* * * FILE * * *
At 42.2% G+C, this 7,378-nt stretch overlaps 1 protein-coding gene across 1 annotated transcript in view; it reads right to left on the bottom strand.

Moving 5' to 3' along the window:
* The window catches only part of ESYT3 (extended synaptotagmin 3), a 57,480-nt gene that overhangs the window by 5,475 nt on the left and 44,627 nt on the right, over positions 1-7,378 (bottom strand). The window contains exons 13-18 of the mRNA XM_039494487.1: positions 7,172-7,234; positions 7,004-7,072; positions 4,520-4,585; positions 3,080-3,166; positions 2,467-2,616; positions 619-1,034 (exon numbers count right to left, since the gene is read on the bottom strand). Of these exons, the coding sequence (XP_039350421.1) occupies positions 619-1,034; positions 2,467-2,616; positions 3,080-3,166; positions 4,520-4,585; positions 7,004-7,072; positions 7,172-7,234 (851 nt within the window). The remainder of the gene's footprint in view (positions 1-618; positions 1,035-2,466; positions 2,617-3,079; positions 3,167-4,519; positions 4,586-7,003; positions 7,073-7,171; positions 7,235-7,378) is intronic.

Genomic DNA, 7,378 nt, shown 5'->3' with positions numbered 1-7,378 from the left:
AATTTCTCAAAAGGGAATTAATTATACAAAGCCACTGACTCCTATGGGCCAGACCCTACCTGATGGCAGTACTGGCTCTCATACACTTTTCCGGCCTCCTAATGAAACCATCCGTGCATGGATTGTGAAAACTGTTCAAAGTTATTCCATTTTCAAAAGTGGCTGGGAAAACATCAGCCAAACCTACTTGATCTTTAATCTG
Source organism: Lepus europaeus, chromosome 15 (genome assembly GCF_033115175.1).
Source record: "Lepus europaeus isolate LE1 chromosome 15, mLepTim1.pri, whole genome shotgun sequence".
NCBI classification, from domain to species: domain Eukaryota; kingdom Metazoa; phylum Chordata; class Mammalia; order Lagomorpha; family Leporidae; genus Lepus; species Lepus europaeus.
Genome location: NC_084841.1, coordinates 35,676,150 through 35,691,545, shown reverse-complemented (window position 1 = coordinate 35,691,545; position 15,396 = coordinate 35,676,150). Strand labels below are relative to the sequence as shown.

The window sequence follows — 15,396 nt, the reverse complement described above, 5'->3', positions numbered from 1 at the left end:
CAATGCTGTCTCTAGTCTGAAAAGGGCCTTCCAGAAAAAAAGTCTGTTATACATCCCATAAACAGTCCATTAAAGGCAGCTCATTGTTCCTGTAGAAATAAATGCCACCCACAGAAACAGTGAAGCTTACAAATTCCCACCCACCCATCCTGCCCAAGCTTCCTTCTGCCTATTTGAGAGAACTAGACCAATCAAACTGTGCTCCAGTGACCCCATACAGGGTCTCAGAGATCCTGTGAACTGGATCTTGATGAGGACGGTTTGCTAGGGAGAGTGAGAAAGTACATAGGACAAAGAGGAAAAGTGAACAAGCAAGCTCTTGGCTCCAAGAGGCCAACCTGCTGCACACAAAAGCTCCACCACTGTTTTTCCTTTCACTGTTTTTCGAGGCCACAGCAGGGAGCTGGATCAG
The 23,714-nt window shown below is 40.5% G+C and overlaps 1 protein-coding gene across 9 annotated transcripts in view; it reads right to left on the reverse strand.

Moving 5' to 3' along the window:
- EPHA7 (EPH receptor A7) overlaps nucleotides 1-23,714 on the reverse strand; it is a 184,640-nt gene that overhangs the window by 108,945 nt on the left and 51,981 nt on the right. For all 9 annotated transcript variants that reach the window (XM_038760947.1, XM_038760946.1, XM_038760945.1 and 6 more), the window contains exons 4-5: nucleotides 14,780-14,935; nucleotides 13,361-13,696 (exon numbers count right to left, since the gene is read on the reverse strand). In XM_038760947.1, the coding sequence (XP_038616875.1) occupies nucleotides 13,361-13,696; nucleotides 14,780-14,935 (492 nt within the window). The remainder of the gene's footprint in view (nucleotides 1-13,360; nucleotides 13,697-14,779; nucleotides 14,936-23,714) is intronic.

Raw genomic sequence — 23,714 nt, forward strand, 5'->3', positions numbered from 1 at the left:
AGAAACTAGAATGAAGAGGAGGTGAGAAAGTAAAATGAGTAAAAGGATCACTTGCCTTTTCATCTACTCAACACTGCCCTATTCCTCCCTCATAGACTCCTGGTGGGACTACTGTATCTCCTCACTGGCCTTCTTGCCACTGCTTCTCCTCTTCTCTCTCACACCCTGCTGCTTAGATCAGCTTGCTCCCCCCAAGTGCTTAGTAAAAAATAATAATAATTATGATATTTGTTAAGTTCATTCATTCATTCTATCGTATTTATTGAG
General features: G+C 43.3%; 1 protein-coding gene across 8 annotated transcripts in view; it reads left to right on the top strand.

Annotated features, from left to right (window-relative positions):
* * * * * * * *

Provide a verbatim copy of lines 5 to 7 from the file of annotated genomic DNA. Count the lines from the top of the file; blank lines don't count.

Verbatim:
AATTTCTCAAAAGGGAATTAATTATACAAAGCCACTGACTCCTATGGGCCAGACCCTACCTGATGGCAGTACTGGCTCTCATACACTTTTCCGGCCTCCTAATGAAACCATCCGTGCATGGATTGTGAAAACTGTTCAAAGTTATTCCATTTTCAAAAGTGGCTGGGAAAACATCAGCCAAACCTACTTGATCTTTAATCTG
Source organism: Lepus europaeus, chromosome 15 (genome assembly GCF_033115175.1).
Source record: "Lepus europaeus isolate LE1 chromosome 15, mLepTim1.pri, whole genome shotgun sequence".